Una: That dream work will look like… That there is no scarcity of care for anybody. It'll be a world of reparations and one that centers pleasure. Everyone will be able to tap in and listen to what their bodies need and everyone will have the support of their communities caring for them and everyone showing up in exactly what they're able to do. And when that happens, I will be better, so...  All my friends who are like, ‘oh, I just wish you could be better...’ They'll be working for that world and [chuckles] then I'll be better and they'll be better and we'll all... Not… Yeah.  


I'm still in pain, but my spirits feel so much higher and… Like, the pain feels bearable when I'm in community. And it just doesn't feel like the main thing I'm feeling. The main thing I'm feeling is deep love and connection and that's what I can ask for in this world.  


[MUSIC] [The slow, low pitched, droning of ‘Tape Delay’ continues pulsing, getting louder and louder, then eventually fading to silence]




Produced and Edited by Taylor Cook

Adapted from its original version which aired in on April 7th, 2021 on the Brooklyn, USA podcast, episode 48, “We’ve Been Waiting For You” 


Tape Delay - Composed by Chris Doney & Beth Perry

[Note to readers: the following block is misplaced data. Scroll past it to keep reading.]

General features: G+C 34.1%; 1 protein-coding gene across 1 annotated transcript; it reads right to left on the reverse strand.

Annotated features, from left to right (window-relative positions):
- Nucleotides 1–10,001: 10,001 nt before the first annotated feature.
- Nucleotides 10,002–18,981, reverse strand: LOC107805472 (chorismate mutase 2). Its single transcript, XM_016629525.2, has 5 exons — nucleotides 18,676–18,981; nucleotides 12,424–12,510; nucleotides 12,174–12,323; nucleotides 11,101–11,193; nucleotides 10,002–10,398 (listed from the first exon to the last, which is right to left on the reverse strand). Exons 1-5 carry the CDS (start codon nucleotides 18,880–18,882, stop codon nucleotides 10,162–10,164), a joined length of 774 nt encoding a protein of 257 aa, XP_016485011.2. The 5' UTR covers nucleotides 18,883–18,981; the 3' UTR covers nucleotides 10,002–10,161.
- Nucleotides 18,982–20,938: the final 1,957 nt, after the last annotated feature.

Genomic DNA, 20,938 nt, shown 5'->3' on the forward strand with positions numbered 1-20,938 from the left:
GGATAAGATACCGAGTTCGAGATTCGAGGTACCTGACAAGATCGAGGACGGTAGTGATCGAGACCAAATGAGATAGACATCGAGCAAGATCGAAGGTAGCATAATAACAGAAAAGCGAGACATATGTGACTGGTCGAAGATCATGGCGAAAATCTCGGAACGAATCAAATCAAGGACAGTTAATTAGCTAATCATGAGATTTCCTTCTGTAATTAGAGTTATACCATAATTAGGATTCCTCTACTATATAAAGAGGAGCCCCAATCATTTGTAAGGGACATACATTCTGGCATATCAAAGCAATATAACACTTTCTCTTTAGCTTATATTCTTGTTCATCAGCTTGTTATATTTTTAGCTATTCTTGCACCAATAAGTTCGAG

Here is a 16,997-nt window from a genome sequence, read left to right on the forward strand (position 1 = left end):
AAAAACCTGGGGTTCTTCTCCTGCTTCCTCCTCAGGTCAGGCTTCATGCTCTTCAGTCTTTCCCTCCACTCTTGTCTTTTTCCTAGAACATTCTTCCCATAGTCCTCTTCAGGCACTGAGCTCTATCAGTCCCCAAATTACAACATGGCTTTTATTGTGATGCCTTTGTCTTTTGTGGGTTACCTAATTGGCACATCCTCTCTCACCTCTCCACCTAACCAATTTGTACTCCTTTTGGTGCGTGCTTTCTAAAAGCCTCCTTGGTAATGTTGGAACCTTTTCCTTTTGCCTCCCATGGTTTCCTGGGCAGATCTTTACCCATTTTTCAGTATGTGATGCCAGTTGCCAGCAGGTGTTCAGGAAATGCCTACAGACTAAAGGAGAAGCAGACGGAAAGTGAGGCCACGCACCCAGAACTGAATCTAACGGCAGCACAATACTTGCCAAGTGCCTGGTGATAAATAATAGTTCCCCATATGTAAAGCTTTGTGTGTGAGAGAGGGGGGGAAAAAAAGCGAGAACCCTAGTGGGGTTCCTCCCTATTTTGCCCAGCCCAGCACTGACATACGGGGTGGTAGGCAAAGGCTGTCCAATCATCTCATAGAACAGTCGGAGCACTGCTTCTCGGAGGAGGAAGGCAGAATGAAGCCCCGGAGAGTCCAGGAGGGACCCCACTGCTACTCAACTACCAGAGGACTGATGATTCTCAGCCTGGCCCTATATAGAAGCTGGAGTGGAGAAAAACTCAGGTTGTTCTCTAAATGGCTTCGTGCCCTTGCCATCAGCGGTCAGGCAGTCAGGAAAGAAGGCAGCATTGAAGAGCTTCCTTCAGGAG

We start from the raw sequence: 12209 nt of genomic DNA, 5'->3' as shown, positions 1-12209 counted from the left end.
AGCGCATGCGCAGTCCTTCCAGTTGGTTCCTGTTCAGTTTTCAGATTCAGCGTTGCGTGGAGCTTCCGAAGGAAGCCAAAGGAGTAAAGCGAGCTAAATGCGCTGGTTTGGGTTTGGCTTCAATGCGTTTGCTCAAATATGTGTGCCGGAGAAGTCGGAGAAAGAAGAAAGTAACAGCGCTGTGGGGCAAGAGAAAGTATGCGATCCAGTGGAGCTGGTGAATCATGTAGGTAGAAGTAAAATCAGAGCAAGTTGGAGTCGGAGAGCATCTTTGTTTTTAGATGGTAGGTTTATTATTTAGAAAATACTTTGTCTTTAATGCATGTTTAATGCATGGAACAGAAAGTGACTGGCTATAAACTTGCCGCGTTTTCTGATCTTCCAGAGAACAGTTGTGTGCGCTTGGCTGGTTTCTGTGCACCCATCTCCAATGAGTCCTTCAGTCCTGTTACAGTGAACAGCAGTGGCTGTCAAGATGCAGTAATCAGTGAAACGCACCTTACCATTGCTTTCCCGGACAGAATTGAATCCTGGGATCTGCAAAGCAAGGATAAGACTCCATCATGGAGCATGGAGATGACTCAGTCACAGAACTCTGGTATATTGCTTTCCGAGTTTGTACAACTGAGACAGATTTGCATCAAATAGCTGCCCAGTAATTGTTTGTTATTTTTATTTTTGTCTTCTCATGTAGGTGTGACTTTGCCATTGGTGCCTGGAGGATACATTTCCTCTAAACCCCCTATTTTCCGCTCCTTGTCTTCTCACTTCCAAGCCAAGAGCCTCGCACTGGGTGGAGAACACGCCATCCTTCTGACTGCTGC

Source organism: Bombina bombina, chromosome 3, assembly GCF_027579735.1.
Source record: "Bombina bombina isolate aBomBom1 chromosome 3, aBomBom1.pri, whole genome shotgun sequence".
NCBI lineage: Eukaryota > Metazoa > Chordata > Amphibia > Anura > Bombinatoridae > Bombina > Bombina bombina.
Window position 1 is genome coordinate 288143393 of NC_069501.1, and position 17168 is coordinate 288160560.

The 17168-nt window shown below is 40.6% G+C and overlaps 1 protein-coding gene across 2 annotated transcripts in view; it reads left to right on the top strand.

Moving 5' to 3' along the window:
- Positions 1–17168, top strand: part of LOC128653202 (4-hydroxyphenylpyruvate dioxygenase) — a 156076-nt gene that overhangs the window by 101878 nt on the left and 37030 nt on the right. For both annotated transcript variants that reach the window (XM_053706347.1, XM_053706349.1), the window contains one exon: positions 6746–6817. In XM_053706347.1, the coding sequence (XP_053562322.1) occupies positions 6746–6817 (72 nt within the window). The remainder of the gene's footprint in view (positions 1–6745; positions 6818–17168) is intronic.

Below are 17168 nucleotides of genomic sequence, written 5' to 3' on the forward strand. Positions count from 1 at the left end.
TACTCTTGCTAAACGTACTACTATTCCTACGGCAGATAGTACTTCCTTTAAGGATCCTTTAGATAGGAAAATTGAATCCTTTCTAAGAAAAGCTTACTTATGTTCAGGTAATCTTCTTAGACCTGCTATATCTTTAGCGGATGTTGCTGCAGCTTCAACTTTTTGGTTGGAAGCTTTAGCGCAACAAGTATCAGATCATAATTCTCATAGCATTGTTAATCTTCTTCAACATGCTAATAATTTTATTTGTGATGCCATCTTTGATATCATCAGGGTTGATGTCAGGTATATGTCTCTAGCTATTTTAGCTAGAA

Another Universe - Composed by George Beck

Sepia - Podington Bear

Una Aya Osato is a Brooklyn based burlesque performer, sex educator, and activist. To stay up to date with Una and support her work, you can subscribe to her patreon (, follow her on Instagram (, and visit BrASS Burlesque’s website (


Parts of my conversation with Una were inspired by the books Brilliant Imperfection: Grappling with Cure by Eli Clare and Care Work: Dreaming Disability Justice by Leah Lakshmi- Piepzna Samarasinha. You can find Leah Lakshmi- Piepzna Samarasinha at and Eli Clare on his website ( and Patreon (














[Image description: Screenshot of a zoom call between Taylor and Una. Taylor is on the left of the screen leaning into the camera and smiling widely. Taylor is wearing a grey hoodie and large black headphones. There is an ornate lamp in the background of their screen. Una is on the right of the screen, sitting up straight and smiling with her mouth wide open. Una is wearing a purple sweatshirt, round wire rimmed glasses, and over the ear headphones. Una's background is a plain grey wall. In the upper left hand of the screenshot, there is a red circle next to the word recording in white text.]